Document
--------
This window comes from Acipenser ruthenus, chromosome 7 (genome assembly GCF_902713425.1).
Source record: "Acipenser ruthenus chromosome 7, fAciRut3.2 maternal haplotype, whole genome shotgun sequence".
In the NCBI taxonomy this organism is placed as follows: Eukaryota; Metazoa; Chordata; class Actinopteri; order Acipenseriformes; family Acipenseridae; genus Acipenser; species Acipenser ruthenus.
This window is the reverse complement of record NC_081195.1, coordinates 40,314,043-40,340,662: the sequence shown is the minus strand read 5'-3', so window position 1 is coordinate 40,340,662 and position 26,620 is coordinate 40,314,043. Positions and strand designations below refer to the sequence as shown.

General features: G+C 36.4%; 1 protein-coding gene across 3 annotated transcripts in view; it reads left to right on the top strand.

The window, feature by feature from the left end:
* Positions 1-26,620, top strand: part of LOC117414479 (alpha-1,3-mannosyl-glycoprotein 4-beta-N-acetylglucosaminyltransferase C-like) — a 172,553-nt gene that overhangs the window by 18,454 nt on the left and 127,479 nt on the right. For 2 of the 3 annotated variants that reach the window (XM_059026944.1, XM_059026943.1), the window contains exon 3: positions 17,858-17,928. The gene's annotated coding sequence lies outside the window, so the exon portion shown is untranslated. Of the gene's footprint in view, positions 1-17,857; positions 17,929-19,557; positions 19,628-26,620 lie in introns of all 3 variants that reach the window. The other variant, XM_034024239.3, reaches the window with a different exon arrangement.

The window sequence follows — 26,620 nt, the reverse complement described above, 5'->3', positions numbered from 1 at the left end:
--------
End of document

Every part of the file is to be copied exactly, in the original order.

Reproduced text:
This window comes from Acipenser ruthenus, chromosome 7 (genome assembly GCF_902713425.1).
Source record: "Acipenser ruthenus chromosome 7, fAciRut3.2 maternal haplotype, whole genome shotgun sequence".
In the NCBI taxonomy this organism is placed as follows: Eukaryota; Metazoa; Chordata; class Actinopteri; order Acipenseriformes; family Acipenseridae; genus Acipenser; species Acipenser ruthenus.
This window is the reverse complement of record NC_081195.1, coordinates 40,314,043-40,340,662: the sequence shown is the minus strand read 5'-3', so window position 1 is coordinate 40,340,662 and position 26,620 is coordinate 40,314,043. Positions and strand designations below refer to the sequence as shown.

General features: G+C 36.4%; 1 protein-coding gene across 3 annotated transcripts in view; it reads left to right on the top strand.

The window, feature by feature from the left end:
* Positions 1-26,620, top strand: part of LOC117414479 (alpha-1,3-mannosyl-glycoprotein 4-beta-N-acetylglucosaminyltransferase C-like) — a 172,553-nt gene that overhangs the window by 18,454 nt on the left and 127,479 nt on the right. For 2 of the 3 annotated variants that reach the window (XM_059026944.1, XM_059026943.1), the window contains exon 3: positions 17,858-17,928. The gene's annotated coding sequence lies outside the window, so the exon portion shown is untranslated. Of the gene's footprint in view, positions 1-17,857; positions 17,929-19,557; positions 19,628-26,620 lie in introns of all 3 variants that reach the window. The other variant, XM_034024239.3, reaches the window with a different exon arrangement.

The window sequence follows — 26,620 nt, the reverse complement described above, 5'->3', positions numbered from 1 at the left end: